Antonio Carlos Junior (10-2 overall, 7-2 UFC)

Junior, much like Usman and many of his peers on this list, used The Ultimate Fighter reality series as his entry point into the world’s biggest MMA organization. “Cara de Sapato” was on the third Brazilian iteration of the show, where he stormed through three foes before decisioning Vitor Miranda at the live finale. That win came at the heavyweight level, but the 28-year-old was really a bloated middleweight. He took a loss to Patrick Cummins at light heavyweight before finally making the move to 185 pounds, where he’s remained ever since. After going 1-1 with no-contest over his first three middleweight outings with the UFC, the Brazilian has rattled off five straight wins, including first-round submissions of Jack Marshman and Tim Boetsch. The BJJ world-champ black belt struggled with injuries in the latter half of 2018, but he resides at No. 12 in the UFC’s middleweight rankings. The company has been trying to book him opposite another fringe contender, so his prospects look good for a breakthrough in 2019.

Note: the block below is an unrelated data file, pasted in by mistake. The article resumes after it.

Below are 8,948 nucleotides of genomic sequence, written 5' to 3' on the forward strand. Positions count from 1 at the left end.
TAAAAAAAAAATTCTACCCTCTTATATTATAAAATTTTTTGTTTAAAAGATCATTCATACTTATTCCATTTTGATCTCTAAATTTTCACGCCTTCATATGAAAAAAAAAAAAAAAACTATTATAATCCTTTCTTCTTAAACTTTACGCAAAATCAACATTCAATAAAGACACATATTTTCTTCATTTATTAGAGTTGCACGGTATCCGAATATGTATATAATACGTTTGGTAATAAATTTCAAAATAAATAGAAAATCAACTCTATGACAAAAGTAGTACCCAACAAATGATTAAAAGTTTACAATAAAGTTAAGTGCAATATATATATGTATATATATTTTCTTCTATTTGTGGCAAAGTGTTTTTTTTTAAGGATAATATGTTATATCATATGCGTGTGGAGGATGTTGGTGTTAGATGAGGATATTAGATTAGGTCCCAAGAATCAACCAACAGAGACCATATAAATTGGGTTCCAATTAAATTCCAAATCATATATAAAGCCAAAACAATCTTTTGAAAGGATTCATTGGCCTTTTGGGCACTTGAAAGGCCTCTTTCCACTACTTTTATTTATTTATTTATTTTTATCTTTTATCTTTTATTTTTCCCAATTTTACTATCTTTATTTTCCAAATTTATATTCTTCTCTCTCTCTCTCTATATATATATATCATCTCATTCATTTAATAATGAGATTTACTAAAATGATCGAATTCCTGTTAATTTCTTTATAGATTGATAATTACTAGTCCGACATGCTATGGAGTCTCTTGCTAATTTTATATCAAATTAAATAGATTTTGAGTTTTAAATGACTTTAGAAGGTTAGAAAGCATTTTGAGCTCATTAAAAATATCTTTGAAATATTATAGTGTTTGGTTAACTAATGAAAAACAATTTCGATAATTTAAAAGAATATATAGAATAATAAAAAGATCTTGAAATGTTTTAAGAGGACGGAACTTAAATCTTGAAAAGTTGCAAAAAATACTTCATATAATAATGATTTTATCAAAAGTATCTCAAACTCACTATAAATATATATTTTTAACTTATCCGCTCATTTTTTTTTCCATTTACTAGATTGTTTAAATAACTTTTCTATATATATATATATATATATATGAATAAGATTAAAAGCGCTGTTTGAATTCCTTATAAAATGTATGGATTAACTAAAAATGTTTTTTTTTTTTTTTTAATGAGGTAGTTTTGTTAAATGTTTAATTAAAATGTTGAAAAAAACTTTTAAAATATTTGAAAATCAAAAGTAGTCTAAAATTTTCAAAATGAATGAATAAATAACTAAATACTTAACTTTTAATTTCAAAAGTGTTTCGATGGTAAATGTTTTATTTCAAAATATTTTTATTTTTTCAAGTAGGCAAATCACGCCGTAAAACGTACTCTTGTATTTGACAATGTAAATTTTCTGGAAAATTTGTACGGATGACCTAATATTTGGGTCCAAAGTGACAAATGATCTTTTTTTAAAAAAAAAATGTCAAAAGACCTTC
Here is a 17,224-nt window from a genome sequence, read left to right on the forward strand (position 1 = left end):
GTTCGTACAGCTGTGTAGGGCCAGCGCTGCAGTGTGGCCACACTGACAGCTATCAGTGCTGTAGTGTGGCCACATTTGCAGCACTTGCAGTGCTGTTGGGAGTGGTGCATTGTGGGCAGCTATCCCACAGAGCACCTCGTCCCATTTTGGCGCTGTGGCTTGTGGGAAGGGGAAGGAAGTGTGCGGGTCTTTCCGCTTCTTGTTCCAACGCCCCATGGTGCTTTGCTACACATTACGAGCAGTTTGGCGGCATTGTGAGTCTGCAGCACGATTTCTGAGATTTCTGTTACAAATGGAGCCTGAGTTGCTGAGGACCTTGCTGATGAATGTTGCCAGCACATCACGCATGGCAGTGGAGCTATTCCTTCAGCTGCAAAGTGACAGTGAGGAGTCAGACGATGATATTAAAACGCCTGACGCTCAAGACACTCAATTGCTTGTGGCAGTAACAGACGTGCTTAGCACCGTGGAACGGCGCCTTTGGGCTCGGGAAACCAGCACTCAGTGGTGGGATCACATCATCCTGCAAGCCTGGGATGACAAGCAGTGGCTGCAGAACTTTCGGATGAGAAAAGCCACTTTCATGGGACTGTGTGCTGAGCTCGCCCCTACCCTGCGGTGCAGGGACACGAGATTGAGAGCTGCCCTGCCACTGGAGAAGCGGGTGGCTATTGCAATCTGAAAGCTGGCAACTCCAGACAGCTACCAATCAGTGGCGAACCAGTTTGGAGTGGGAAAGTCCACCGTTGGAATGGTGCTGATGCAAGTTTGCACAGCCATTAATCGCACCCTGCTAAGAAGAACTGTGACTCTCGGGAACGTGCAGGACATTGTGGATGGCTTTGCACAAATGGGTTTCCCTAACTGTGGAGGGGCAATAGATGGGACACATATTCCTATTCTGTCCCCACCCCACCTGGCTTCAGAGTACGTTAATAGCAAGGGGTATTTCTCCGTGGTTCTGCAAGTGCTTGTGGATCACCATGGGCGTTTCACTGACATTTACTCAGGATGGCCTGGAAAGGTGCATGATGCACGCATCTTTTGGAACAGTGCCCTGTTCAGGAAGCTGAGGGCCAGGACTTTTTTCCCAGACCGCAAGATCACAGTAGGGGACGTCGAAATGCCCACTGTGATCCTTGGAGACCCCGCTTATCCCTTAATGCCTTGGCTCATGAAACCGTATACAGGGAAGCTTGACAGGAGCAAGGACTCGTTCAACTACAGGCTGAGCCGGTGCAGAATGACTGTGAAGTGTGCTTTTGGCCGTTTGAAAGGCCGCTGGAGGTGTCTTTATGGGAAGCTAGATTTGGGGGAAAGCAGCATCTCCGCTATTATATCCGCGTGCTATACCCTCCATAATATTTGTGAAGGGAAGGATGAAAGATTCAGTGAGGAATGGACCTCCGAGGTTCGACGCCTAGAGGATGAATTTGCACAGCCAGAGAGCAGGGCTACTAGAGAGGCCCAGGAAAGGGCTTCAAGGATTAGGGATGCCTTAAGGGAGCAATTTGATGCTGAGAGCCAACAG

Islam Makhachev (16-1 overall, 5-1 UFC)

Russia has provided a number of prospects to the UFC, and the 27-year-old Makhachev is among the most successful. The Dagestani fighter joined the company in 2015 and won his promotion debut, but a loss to Adriano Martins proved to be a major setback. The combat-sambo world champion has worked his way back with victories over Chris Wade, Nik Lentz, Gleison Tibau and Kajan Johnson. Makhachev, a training partner and longtime friend of Khabib Nurmagomedov, has had fights scheduled against Michel Prazeres and Francisco Trinaldo, but he was forced out of both contests. These fizzled outings likely contribute to Makhachev’s failure to crack the UFC’s lightweight rankings.

Mairbek Taisumov (27-5 overall, 7-1 UFC)

The 30-year-old Taisumov is another Russian on the brink. The Tiger Muay Thai disciple made his Octagon debut in 2014 with a win over Tae Hyun Bang, but he was handed a loss in his next outing against Michel Prazeres. Taisumov has been perfect through six subsequent UFC appearances, including five finishes. His list of victims includes Alan Patrick and Felipe Silva. Most recently, the Chechen fighter decisioned Des Green. Taisumov is another unranked UFC fighter trying to break through in an incredibly crowded lightweight division.

David Teymur (8-1 overall, 5-0 UFC)